Due to Covid, DBS has lowered the dividend payout since August 2020. They also introduced the Scrip Dividend Scheme which provides shareholders with the option of receiving their dividends in the form of shares instead of cash. In this article, I will talk about how I maximize the amount of value and dividend yield received by using the rounding exploit from the DBS Scrip Dividends.
The change in share price can affect the value of taking up Scrip but in this case, we will just assume the price of the share will not vary too much.
DBS Scrip Dividends Partial Redemption
The special thing about DBS’s Scrip Dividends is that they allow for partial redemption. What this means is that you will have three options in claiming your dividends.
Let’s assume that you have 1,000 DBS shares.
The dividend per share is S$0.18 per share.
The Scrip share price is S$29.54.
Option 1 – Receive All In Cash
In option 1, you will receive S$180 of dividends.
1,000 shares X S$0.18/share = S$180
Option 2 – Receive All In Shares
In option 2, you will receive 6 shares.
1,000 shares X S$0.18/share / S$29.54 = 6.09 shares (rounded down to 6)
Take note that if the amount of new shares issued includes a fraction, it will be rounded up to the nearest whole number if the fraction is 0.5 or more.
Option 3 – Receive A Mix In Shares And Dividends
Let’s assume that you prefer to receive 500 shares worth of dividends and 500 shares worth of shares. The number of shares redeemed can be changed based on the ratio you prefer.
In option 3, you will receive S$90 of dividends and 3 shares.
500 shares X S$0.18/share = S$90
500 shares X S$0.18/share / S$29.54 = 3.15 (rounded down to 3)
Taking Full Advantage Of The Rounding Exploit
When you are redeeming either full shares or partial shares, if the amount of shares is rounded down, you are losing out.
DBS’s Scrip Dividend is special because they allow partial redemption and they round up any fractions 0.5 and above. You can mix and match the amount you would like to receive in cash and/or dividends. Allowing the rounding up of the fractions above 0.5 is crucial for this exploit.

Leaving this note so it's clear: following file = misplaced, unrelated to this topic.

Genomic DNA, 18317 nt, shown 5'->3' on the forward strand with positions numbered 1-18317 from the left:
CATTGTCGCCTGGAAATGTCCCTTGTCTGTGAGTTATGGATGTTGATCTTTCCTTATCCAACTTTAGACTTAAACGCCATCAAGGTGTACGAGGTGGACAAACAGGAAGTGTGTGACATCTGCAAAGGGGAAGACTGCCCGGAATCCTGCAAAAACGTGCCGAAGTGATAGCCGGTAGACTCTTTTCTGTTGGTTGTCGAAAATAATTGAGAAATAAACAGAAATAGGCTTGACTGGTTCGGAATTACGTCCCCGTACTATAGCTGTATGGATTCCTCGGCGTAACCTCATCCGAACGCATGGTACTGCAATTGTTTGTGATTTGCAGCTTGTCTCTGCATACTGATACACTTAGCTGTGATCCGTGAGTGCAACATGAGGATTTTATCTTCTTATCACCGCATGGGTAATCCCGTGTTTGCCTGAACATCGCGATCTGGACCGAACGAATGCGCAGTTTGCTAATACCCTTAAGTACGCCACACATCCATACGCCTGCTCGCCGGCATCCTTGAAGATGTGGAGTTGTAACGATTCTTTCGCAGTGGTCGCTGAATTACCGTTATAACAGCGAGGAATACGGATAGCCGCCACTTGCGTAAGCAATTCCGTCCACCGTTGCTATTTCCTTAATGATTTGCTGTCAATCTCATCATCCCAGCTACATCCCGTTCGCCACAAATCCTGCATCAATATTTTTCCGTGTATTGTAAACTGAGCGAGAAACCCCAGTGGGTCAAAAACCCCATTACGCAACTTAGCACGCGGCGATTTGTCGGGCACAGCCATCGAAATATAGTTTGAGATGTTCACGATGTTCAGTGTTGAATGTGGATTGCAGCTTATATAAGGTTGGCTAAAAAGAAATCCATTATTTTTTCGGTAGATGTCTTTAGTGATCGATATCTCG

I did this for the last three dividend payout in August 2020, November 2020 and April 2021. As long as there is a Scrip Scheme with rounding up available, I will continue to take advantage of it in the upcoming dividend payouts. I currently have 102 (with 1 share pending) shares of DBS as a result of making use of the rounding exploit.
How To Maximize Your Value Using The Rounding Exploit
You will need to either take partial shares/dividends or full shares to take advantage of the rounding.
The formula used for the DBS Scrip Dividends is
New shares entitled = (S$0.18 X number of shares allocated) / S$29.54
Basically, we are trying to earn an additional 0.5 shares of DBS (worth approximately S$14.50 a the time of writing) by rounding up.
For easy comparison, I will present two cases.
- Opting to take 1 share and the rest in dividends
- Opting to take full shares and the rest in dividends
I have done the calculations over a range of shares owned.
Case 1 – 1 Share And The Rest In Dividends
As you can see, the total value is higher when you take advantage of the rounding exploit.
Case 2 – Full Shares And The Rest In Dividends
In this case, it is also the same. The total value is higher than taking 100% dividends or shares.
If you take a look at this chart that compares the total value, there is a clear advantage in making use of the rounding exploit. This is especially so for the lower amounts of shares owned. If you own 100 shares, you can increase your yield by more than 80% as compared to take pure cash dividends. Not only that, increasing the number of shares held will increase the next dividend payout aka the power of compounding without the transaction fees.
However, the amount of advantage you gain from the rounding gets lower as the number of shares owned is higher.
The Downsides Of The Rounding Exploit
By taking advantage of the rounding exploit, although you can get a higher total value, you will be left with odd lots of shares. SGX currently only allows trading in minimum lot sizes of 100. Currently, selling odd lots of shares in the Singapore market is expensive.
If you value cash more or you don’t want to hold on to odd lots, the rounding exploit is not suitable for you.
For me, I don’t mind getting lesser cash in return for an almost 80% higher dividend yield. I am willing to take the risk and wait for the day for SGX to allow smaller lot sizes of 10 to eventually 1 share.
You can gain a higher dividend yield of up to 80% by taking advantage of the rounding up exploit. You will want to calculate the number of shares so that the number of shares received will be as close to X.50 as possible so that it will be rounded up.
Things to consider
- Value vs liquidity
- Whether the shares are worth holding long term
- Price of the share vs the Scrip share price nearing redemption
If you do not want to deal with odd lots, prefer liquidity or do not think that the share is worth holding long term, you will be better off getting the full cash dividend.
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